To quantify the effects of a future climate on three morphologically different lakes that varied in trophic status from oligo-mesotrophic to highly eutrophic, we applied the one-dimensional lake ecosystem model DYRESM-CAEDYM to oligo-mesotrophic Lake Okareka, eutrophic Lake Rotoehu, both in the temperate Bay of Plenty region, and highly eutrophic Lake Ellesmere, in the temperate Canterbury region, New Zealand. All three models were calibrated for a three-year period and validated for a separate two-year period. The model simulations generally showed good agreement with observed data for water column temperature, dissolved oxygen (DO), total phosphorus (TP), total nitrogen (TN) and chlorophyll a (Chl a) concentrations. To represent a possible future climate at the end of this century, mean annual changes in air temperature by 2100, derived from the IPCC A2 scenario downscaled for these lake regions, were added to the daily baseline temperatures for years 2002–2007. Lake model simulations using this future climate scenario indicate differential increases in eutrophication in all three lakes, especially during summer months. The predicted effects on annual mean surface water concentrations of TP, TN and Chl a will be equivalent to the effects of increasing external TN and TP loading by 25–50%. Simulations for the polymictic, eutrophic Lake Rotoehu further indicate that cyanophytes will be more abundant in the future climate, increasing by >15% in their contribution to annual mean Chl a. Therefore, future climate effects should be taken into account in the long-term planning and implementation of lake management as strategies may need to be refined and adapted to preserve or improve the present-day lake water quality.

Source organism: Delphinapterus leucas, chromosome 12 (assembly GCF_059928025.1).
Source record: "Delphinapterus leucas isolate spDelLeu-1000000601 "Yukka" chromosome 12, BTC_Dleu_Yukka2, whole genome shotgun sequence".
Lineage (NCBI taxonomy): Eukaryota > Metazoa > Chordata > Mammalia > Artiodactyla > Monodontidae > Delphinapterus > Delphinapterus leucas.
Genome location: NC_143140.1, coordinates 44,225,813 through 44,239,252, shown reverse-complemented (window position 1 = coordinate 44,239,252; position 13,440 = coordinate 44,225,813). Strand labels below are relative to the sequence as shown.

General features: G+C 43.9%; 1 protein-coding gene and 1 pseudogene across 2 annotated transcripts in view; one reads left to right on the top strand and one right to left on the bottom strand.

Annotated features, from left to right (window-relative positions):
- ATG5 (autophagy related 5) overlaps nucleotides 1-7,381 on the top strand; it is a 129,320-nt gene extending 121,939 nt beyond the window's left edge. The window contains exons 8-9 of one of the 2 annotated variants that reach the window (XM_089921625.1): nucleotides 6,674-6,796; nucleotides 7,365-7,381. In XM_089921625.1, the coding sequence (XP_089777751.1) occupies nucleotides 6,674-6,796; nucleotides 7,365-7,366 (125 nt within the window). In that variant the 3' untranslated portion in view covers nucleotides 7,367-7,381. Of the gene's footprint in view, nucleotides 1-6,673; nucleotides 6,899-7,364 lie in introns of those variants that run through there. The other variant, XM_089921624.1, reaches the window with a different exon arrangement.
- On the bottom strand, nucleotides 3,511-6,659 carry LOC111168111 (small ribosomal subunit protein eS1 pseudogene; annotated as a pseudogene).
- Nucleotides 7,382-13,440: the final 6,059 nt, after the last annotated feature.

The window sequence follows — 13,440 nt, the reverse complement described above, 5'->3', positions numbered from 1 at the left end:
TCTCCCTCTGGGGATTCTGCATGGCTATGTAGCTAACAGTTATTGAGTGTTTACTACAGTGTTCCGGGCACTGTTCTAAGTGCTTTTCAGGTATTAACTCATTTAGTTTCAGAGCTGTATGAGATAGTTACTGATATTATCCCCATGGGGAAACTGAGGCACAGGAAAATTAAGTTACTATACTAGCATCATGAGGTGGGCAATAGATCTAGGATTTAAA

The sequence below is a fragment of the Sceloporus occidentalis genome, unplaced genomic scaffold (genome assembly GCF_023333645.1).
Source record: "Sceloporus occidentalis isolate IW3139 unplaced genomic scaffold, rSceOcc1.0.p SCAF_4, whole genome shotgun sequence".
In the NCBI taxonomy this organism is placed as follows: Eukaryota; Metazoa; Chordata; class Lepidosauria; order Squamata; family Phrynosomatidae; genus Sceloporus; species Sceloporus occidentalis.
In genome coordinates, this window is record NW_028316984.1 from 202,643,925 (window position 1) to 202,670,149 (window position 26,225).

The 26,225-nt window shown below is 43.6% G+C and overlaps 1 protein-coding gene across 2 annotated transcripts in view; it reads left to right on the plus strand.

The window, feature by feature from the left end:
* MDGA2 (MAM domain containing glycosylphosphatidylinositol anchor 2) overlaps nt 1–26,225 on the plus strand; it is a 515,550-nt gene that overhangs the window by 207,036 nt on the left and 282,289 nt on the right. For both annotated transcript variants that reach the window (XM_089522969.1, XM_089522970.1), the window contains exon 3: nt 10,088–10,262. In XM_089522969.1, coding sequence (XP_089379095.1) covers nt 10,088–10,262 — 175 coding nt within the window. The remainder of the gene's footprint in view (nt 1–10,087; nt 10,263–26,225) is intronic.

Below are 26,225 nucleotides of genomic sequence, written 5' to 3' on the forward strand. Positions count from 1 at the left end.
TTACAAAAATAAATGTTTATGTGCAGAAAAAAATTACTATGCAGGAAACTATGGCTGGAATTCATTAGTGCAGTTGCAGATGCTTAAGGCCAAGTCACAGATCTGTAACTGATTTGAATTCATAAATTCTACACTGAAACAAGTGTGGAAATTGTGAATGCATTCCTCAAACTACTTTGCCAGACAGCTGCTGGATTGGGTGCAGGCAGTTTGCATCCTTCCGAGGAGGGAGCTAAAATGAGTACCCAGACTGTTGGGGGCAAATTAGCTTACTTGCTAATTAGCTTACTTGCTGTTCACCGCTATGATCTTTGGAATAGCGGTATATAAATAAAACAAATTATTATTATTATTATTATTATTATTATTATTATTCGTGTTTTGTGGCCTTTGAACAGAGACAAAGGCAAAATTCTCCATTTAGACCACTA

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  • Challenges and opportunities for integrating lake ecosystem modelling approaches

    Mooij, Wolf M.; Trolle, Dennis; Jeppesen, Erik; Arhonditsis, George B.; Belolipetsky, Pavel V.; Chitamwebwa, Deonatus B.R.; Degermendzhy, Andrey G.; DeAngelis, Donald L.; Domis, Lisette N. De Senerpont; Downing, Andrea S.; Elliott, J. Alex; Fragoso, Carlos Ruberto, Jr.; Geadke, Ursula; Genova, Svetlana; Gulati, Ramesh D.; Hakanson, Lars; Hamilton, David P.; Hipsey, Matthew R.; Hoen, Jochem't; Hulsmann, Stephan; Los, F. Hans; Makler-Pick, Vardit; Petzoldt, Thomas; Prokopkin, Igor G.; Rinke, Karsten; Schep, Sebastiaan A.; Tominaga, Koji; Van Dam, Anne A.; Van Nes, Egbert H.; Wells, Scott A.; Janse, Jane H. (2010)

    Journal article
    University of Waikato